Catholics participating in an annual run, which began at the Basilica of Guadalupe in Mexico City more than one month ago, will arrive in New York City this week.
The international run is called Antorcha Guadalupana, and it serves as a reminder of workers’ plights in the United States, in particular migrant workers, and of the Church’s commitment to promote human dignity at all times. It also commemorates the migrants who died trying to cross the Mexico-U.S. border in hopes of a better life.
Runners, who are carrying a torch, are expected to arrive in New York City on the feast of Our Lady of Guadalupe, Dec. 12. They stopped in a number of dioceses along the way.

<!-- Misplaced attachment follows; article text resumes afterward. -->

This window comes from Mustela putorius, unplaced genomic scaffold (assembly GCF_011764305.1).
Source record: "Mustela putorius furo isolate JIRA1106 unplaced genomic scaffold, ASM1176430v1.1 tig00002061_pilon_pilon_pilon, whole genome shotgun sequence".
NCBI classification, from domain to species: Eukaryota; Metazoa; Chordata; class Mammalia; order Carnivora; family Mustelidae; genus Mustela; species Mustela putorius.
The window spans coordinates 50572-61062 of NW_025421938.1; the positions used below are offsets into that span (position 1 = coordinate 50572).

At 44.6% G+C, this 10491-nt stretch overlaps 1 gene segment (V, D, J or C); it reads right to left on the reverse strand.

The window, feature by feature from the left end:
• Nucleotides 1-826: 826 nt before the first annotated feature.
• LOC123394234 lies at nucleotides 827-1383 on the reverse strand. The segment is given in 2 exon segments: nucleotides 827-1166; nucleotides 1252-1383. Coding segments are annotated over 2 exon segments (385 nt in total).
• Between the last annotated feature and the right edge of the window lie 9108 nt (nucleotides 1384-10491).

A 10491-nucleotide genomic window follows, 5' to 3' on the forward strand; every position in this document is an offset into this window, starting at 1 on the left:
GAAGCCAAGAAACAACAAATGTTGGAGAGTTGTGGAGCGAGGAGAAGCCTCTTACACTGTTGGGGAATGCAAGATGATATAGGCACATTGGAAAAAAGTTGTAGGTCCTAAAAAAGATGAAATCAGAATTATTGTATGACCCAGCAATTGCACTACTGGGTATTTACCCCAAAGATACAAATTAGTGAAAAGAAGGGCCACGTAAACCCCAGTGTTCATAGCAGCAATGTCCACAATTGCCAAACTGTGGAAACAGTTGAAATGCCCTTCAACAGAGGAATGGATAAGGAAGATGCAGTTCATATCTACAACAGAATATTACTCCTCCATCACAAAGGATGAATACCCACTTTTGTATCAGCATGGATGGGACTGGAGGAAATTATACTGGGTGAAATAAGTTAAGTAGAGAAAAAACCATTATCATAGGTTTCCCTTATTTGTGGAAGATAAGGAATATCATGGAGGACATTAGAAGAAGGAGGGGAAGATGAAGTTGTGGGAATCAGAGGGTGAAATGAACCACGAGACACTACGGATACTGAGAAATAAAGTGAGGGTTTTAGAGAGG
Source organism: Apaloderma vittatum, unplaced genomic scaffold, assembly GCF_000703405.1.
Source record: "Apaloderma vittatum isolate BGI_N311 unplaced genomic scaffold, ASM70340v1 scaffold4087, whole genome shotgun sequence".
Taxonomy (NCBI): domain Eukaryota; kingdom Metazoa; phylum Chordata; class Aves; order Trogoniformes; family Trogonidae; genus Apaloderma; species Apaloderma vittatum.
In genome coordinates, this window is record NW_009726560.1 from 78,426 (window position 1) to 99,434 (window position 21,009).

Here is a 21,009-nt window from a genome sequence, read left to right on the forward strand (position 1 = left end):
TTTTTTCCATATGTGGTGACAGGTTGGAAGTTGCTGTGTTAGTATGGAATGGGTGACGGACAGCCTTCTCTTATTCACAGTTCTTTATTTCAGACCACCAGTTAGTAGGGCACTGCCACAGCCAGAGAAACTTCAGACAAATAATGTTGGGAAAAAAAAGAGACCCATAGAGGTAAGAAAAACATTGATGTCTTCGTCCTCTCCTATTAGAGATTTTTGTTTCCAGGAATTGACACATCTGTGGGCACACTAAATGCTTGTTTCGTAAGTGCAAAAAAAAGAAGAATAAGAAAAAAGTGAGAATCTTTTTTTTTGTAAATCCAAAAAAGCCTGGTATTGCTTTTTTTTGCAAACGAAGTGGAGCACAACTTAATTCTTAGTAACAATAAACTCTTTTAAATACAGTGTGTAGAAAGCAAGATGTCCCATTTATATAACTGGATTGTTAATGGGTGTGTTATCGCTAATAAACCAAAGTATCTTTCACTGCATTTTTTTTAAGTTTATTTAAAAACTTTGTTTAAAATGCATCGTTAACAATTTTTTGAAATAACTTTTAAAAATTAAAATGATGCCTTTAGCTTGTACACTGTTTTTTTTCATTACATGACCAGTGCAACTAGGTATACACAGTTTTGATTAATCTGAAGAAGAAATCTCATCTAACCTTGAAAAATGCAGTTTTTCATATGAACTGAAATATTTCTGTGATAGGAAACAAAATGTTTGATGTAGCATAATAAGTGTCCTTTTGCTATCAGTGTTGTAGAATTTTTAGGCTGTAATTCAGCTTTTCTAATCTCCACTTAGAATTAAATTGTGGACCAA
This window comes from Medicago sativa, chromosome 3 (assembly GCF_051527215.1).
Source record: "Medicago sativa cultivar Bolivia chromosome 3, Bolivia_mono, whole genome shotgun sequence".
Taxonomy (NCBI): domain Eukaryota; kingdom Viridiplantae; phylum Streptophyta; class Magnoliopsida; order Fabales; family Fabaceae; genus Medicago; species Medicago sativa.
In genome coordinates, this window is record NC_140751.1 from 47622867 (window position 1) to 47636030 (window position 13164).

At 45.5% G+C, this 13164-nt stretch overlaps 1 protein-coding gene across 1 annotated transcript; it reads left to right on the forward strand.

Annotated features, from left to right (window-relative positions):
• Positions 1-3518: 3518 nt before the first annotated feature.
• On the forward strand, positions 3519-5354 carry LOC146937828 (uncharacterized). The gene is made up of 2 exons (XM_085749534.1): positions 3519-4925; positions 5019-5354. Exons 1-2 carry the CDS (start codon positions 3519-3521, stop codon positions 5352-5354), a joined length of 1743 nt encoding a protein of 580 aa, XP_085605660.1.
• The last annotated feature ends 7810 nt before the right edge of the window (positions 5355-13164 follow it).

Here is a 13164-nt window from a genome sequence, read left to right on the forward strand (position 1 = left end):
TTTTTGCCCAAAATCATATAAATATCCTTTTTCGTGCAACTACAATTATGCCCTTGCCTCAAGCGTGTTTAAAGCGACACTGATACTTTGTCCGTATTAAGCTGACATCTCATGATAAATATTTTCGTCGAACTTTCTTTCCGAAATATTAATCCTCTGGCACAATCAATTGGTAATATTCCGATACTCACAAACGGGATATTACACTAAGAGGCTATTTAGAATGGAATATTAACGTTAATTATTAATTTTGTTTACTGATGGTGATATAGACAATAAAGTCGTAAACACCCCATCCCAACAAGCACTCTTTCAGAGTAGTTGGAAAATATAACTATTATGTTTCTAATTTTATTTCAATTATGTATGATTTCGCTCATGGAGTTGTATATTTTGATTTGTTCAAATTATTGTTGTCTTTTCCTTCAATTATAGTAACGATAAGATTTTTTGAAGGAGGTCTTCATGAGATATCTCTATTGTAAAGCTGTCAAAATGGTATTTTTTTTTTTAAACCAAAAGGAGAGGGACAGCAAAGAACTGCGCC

Archbishop Jose Gomez of San Antonio had welcomed the runners on one of their first stops in the U.S., Nov. 9, reported Today’s Catholic.
A public performance by matachine dancers from St. Agnes Church was organized on the track of Lanier High School. Participants then proceeded to nearby Our Lady of Guadalupe Church for a 7:30 p.m. liturgy, celebrated by the archbishop.
“We are all sons and daughters of God. We are all children of God,” said the archbishop in his homily. “The Church reminds us to respect every human person.”